As to CRISPR applications, Professor Mojica said it can be used in plants to “improve the development of plant-derived anticancer agents or to prevent the use of carcinogens from plants.” Technologies such as CRISPR are of great interest in disease prevention. It can be used to produce tobacco with lower nicotine content.

According to Professor Mojica, the CRISPR gene editing tool can be improved yet. “There is still room for improvement in the efficacy and robustness of this tool, and in its safety as well.”

María Luisa Villafranca, President of Rosae Association, an association of breast cancer patients, used a brief phrase to highlight the importance of research – “Research is life.” “Since I was diagnosed with breast cancer 20 years ago, there has been major advances in cancer treatment. Today, treatments are personalised, adapted to every tumour. We must support research. We should not need a pandemic to realise the immense importance of scientific research.”

Regarding advances in cancer research and treatments, Luis Paz-Ares mentioned that scientists have helped increase the survival rates of patients with cancer. “The five-year survival rate was 30% a few years ago. Today, it is over 55% in Spain. This is the result of scientific findings and advances, of our ability to translate them into diagnostic methods.”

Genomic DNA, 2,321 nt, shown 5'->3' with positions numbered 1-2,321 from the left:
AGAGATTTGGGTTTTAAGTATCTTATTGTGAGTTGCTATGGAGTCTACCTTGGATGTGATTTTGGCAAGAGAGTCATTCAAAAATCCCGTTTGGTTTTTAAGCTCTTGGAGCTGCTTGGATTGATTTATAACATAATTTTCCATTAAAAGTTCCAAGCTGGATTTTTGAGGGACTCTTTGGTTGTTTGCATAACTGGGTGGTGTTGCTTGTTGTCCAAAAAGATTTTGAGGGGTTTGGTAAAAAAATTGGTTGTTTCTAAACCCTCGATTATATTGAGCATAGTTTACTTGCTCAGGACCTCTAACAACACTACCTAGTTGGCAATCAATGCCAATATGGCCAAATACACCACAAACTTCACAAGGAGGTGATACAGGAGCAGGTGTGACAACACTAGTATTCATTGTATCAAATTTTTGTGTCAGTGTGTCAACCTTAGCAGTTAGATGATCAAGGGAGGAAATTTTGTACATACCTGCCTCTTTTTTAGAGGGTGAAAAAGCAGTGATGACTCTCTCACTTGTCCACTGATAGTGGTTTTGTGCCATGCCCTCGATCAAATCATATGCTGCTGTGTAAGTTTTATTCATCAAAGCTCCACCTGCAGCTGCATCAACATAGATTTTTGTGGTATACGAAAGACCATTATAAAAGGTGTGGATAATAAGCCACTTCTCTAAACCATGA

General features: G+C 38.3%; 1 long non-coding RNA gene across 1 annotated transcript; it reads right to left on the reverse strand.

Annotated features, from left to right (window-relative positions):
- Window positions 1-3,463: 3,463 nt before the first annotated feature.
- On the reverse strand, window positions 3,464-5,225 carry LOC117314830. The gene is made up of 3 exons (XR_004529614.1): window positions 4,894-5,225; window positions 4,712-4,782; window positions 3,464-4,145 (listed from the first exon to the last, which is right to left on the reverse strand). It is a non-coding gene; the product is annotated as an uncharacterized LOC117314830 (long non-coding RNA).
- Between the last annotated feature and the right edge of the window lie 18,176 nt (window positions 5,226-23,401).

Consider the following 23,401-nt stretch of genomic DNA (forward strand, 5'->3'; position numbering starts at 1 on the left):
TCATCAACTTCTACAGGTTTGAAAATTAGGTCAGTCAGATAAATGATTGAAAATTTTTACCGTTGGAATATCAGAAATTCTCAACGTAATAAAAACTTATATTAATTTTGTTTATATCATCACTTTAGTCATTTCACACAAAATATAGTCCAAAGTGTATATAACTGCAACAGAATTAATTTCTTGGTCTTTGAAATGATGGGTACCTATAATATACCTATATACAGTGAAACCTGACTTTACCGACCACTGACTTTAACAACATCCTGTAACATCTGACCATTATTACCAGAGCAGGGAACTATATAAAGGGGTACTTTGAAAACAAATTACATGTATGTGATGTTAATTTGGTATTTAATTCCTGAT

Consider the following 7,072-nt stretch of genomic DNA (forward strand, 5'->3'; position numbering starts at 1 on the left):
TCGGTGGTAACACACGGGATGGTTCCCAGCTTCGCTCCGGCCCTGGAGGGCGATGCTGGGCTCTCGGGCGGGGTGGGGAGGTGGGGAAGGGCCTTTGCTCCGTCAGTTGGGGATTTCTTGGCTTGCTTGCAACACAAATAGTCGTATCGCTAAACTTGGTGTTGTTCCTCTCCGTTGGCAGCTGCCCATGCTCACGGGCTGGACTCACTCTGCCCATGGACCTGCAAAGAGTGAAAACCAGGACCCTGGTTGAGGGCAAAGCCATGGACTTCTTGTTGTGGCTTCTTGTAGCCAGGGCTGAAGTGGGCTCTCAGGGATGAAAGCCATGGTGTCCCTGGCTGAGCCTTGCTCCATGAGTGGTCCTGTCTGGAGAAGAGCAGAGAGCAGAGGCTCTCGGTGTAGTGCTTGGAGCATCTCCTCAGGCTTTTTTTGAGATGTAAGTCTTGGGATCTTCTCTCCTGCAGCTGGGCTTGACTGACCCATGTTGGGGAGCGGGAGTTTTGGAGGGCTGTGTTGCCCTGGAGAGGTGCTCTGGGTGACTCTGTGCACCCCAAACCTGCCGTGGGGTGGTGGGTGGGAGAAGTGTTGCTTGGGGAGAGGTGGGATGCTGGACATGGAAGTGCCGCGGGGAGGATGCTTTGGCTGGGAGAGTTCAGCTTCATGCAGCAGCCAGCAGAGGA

About CNIO: 450 scientists making efforts to stop cancer

Ranked among the top-10 cancer research centres worldwide (Scimago Report; Nature Index), the CNIO covers the entire R&D+i range, from basic research to drug finding, and it cooperates with hospitals in clinical trials.

More than 450 scientists work at CNIO on the efficient and rapid application of their findings in the National Health System and the pharmaceutical and biotech industries. Recent advances have been made in research on metastasis thanks to the integration of several groups focusing on this area of cancer research. This is an important step forward, as it is estimated that metastasis is responsible for about 90% of cancer deaths. CNIO has fostered multidisciplinary approaches, recruiting computational experts that provide a comprehensive overview of cancer’s complexity and suggest novel therapeutic hypotheses.

The CNIO has set the goal to bring science closer to society through initiatives like CNIO Arte, where scientists and artists come together to make a work of art inspired by science, or CNIO Friends, a philanthropic platform that supports work being done at the CNIO. CNIO Friends contributed to the launch of an International Contract Programme that attracts talented scientists to carry out their research projects at CNIO.